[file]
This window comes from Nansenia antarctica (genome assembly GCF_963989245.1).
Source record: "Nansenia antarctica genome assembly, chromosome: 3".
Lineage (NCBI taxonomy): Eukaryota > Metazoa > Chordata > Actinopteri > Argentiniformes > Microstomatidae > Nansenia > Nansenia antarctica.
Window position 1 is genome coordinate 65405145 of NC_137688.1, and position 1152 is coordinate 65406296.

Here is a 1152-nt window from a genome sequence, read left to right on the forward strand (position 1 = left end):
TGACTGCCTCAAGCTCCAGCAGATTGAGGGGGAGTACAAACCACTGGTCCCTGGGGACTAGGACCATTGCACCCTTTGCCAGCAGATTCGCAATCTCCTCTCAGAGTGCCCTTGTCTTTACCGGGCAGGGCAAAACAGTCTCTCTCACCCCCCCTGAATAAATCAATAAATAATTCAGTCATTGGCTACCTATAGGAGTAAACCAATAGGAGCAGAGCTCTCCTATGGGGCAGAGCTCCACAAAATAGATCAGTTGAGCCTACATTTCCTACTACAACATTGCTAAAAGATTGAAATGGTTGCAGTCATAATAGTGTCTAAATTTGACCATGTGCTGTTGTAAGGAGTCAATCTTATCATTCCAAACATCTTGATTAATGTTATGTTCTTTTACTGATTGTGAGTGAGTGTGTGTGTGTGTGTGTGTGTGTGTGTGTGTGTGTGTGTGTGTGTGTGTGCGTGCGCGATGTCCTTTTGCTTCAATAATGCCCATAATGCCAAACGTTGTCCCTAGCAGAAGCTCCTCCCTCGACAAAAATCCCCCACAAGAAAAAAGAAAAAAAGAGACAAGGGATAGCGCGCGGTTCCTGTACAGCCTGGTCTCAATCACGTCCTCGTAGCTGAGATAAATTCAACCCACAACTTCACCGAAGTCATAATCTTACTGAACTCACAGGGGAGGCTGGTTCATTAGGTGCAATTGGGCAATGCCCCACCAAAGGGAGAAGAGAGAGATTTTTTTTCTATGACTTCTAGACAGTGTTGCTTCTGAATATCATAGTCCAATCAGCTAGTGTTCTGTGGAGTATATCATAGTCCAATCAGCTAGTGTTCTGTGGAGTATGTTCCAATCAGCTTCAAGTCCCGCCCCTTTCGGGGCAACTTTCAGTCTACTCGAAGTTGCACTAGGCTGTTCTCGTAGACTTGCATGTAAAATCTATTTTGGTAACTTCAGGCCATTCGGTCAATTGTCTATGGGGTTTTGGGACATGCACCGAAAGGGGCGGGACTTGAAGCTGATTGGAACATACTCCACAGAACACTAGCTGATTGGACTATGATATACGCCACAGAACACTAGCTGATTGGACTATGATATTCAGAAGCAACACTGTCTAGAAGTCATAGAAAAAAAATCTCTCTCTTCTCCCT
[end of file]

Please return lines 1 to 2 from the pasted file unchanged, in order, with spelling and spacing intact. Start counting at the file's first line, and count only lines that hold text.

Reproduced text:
This window comes from Nansenia antarctica (genome assembly GCF_963989245.1).
Source record: "Nansenia antarctica genome assembly, chromosome: 3".